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Hurricane Ian postpones Wednesday's Jan. 6 House committee hearing

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Lawmakers investigating the Jan. 6, 2021, insurrection at the U.S. Capitol postponed the next hearing of the House committee because of Hurricane Ian, officials confirmed on Tuesday. File Pool Photo by Al Drago/UPI | <a href="/News_Photos/lp/eed259462700a1c2047faee85fa3b960/" target="_blank">License Photo</a>
Lawmakers investigating the Jan. 6, 2021, insurrection at the U.S. Capitol postponed the next hearing of the House committee because of Hurricane Ian, officials confirmed on Tuesday. File Pool Photo by Al Drago/UPI | License Photo

Sept. 27 (UPI) -- Lawmakers investigating the Jan. 6, 2021, insurrection at the U.S. Capitol postponed the next hearing by the House committee because of Hurricane Ian, officials said Tuesday.

The meeting had been scheduled to be held in Washington on Wednesday at 1 p.m. EDT.

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The hearing was supposed to mark the committee's first public session in two months. No new date had been scheduled as of 5 p.m. EDT, Tuesday.

"In light of Hurricane Ian bearing down on parts of Florida, we have decided to postpone tomorrow's proceedings," said Rep. Bennie Thompson, D-Miss., and vice chair, Rep. Liz Cheney, R-Wyo., said in a statement.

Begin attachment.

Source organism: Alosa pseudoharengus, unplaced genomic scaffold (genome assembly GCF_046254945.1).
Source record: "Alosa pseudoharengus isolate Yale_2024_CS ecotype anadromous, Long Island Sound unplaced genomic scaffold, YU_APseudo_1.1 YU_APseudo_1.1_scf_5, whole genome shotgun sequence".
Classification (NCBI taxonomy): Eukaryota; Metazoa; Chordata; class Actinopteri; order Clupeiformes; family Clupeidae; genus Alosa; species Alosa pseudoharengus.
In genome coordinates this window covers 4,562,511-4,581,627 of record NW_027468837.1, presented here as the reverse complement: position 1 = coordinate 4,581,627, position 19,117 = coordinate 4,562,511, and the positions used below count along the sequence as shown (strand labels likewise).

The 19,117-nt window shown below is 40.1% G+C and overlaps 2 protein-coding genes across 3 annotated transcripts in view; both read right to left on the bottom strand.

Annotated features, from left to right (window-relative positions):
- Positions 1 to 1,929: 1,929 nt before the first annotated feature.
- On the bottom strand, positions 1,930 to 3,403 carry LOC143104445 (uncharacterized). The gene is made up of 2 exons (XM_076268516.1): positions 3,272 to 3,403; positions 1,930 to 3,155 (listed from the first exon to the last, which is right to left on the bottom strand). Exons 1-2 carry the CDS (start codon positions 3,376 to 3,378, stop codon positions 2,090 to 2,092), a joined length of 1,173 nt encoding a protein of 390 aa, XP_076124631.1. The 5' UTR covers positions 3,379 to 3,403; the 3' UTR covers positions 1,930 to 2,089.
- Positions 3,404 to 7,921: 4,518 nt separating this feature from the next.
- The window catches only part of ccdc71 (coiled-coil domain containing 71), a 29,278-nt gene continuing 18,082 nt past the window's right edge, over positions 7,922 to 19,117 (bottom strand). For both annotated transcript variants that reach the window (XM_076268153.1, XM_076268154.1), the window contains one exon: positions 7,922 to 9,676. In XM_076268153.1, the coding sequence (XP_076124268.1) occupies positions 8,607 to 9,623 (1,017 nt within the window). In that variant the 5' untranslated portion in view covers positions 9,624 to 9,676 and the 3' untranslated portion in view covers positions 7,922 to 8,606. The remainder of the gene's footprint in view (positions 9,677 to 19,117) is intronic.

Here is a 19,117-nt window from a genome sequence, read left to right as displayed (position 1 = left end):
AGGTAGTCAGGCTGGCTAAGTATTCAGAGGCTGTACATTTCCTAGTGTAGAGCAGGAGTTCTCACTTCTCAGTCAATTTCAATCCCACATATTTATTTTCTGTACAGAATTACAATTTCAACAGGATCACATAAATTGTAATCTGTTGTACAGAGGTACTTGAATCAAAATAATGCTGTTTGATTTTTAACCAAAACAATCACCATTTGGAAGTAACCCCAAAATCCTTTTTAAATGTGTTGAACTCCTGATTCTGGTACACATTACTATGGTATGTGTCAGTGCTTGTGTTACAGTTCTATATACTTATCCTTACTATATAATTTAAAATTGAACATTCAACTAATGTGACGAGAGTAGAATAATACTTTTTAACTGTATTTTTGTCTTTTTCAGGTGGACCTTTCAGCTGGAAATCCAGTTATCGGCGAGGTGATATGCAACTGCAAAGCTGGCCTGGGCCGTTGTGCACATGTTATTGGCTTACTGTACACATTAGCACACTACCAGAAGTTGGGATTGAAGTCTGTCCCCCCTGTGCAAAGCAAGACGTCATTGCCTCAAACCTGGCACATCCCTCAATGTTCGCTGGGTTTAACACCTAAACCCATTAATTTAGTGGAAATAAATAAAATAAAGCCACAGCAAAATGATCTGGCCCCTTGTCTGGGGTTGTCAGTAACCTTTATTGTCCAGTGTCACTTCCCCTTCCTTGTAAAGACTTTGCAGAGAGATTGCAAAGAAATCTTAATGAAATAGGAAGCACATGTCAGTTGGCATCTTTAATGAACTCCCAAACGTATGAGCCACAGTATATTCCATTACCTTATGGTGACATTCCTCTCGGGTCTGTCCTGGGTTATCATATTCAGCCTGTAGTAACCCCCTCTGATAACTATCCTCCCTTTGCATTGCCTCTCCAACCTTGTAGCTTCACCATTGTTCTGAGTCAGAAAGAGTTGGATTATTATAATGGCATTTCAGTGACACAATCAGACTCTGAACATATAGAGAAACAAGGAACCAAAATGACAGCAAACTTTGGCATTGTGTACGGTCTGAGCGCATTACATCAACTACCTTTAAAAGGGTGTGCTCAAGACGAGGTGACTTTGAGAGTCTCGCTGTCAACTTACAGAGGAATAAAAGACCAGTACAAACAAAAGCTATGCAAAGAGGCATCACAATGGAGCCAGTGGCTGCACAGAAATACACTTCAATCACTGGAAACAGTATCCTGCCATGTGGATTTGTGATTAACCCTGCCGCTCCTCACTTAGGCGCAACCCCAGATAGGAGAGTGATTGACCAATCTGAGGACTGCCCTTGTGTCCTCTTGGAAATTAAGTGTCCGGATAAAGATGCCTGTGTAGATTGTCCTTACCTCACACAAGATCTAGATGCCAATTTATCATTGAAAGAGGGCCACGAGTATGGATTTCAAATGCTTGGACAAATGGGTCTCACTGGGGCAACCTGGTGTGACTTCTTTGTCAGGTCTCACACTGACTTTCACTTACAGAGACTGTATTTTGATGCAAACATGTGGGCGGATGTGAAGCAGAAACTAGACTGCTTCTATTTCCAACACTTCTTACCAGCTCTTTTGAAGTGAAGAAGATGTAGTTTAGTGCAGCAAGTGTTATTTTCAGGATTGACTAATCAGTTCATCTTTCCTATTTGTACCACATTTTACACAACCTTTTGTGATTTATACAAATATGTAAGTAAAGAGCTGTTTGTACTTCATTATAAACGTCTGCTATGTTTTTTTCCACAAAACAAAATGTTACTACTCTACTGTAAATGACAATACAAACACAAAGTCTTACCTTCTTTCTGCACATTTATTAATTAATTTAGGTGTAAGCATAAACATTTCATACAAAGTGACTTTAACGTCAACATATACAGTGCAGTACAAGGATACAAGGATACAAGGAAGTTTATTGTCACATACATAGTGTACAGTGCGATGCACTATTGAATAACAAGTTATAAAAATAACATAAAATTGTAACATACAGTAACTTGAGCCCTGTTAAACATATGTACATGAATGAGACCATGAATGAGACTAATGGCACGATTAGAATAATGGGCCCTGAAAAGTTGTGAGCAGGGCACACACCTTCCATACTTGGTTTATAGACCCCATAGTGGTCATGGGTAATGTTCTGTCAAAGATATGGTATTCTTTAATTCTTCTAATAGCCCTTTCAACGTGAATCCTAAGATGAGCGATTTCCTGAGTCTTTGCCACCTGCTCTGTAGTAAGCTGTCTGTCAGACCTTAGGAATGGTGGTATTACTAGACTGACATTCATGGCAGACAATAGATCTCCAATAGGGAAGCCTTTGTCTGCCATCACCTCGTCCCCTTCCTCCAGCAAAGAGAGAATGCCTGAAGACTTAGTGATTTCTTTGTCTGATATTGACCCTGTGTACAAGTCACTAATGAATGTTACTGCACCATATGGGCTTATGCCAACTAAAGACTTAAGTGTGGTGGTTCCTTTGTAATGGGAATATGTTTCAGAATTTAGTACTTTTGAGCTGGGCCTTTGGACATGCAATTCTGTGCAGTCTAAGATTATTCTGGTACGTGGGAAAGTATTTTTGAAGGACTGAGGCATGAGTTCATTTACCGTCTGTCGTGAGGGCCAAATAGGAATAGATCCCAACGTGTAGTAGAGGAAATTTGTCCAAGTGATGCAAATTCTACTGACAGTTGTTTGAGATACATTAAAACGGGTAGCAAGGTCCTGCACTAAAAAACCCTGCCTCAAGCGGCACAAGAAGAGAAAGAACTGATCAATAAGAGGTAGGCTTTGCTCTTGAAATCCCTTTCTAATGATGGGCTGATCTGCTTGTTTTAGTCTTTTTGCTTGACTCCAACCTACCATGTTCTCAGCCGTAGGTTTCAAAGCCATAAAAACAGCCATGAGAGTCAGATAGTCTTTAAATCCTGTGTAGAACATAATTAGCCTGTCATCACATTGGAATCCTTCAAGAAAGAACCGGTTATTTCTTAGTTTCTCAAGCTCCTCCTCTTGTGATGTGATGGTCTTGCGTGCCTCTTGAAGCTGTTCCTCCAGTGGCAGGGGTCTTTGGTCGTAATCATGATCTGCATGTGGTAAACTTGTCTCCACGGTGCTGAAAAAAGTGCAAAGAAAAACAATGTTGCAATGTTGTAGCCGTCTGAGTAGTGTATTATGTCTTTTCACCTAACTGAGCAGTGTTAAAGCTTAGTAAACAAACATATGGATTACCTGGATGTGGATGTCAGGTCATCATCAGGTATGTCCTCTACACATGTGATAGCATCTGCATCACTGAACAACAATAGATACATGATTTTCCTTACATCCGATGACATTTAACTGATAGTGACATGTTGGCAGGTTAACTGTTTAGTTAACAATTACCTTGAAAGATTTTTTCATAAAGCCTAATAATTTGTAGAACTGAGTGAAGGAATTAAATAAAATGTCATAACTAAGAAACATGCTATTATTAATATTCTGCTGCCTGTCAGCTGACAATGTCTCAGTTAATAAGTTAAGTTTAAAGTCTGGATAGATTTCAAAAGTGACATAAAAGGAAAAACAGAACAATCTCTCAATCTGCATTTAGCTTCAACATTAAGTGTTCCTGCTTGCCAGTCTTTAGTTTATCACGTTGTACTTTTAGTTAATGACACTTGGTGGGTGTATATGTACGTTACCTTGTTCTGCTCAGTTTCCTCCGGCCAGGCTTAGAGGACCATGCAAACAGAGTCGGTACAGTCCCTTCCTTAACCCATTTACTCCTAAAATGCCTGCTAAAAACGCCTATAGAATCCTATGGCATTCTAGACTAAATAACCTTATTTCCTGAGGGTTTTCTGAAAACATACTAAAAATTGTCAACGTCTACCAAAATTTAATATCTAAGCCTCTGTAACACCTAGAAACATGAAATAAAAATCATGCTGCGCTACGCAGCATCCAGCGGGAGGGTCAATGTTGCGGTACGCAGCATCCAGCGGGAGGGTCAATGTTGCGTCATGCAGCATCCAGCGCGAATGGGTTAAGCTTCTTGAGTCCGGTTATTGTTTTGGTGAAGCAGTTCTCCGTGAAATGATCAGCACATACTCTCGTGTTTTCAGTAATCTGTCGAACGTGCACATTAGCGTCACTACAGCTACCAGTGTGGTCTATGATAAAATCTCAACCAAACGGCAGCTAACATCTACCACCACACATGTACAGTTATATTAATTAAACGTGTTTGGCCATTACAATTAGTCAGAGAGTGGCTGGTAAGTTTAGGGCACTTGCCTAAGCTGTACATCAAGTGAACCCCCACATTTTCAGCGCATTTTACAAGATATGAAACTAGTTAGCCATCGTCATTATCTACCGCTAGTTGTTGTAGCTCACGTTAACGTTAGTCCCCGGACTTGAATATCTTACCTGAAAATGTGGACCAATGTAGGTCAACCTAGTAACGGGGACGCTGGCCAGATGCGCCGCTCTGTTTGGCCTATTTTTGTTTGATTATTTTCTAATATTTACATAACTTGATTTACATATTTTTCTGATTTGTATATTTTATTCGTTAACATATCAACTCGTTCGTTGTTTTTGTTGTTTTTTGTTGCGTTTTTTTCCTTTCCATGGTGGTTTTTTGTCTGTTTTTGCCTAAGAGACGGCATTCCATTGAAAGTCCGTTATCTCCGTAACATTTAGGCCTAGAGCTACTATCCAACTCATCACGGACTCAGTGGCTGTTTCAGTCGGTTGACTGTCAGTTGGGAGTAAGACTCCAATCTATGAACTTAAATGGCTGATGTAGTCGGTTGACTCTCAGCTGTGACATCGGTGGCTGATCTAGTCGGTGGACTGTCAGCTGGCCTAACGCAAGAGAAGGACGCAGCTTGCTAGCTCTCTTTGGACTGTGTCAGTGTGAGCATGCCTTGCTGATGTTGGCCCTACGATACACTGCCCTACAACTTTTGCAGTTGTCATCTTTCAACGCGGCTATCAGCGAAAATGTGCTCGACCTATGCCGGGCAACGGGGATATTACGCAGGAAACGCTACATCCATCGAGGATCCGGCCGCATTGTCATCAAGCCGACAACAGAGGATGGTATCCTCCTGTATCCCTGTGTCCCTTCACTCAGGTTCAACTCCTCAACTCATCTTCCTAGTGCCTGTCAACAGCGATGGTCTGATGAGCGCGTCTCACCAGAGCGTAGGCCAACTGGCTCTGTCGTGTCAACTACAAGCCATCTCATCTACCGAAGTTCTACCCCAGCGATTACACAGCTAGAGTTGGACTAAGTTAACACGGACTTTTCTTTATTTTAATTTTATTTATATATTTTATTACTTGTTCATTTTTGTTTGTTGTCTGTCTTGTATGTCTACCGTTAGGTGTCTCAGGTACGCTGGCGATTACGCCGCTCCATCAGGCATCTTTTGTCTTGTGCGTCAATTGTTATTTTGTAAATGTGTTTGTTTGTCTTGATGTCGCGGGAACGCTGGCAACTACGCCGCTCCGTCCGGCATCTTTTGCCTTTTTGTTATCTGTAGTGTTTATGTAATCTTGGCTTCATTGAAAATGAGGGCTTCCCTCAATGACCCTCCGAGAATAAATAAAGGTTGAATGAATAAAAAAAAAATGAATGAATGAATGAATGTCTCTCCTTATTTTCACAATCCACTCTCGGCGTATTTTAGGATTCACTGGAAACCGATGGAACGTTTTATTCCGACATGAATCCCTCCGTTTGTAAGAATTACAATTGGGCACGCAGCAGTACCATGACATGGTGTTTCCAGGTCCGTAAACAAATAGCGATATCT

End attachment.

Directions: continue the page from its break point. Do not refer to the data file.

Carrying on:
"We're praying for the safety of all those in the storm's path. The Select Committee's investigation goes forward, and we will soon announce a date for the postponed proceedings."

The committee held eight public hearings over the summer, the most recent in July.

The hearing was primed to receive major public attention. Following the panel's last session, it promised more hearings after having received more evidence.

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"I think it'll be potentially more sweeping than some of the other hearings, but it too will be in a very thematic -- it will tell the story about a key element of Donald Trump's plot to overturn the election," Rep. Adam Schiff, D-Calif., said in an interview with CNN Sunday.

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Hurricane Ian is making its way toward Florida, with 2.5 million residents in that state under evacuation orders as of Tuesday.

The head of the Federal Emergency Management Agency urged people living in the state not to underestimate the danger, with predictions for up to 25 inches of rain and a 10-foot storm surge.

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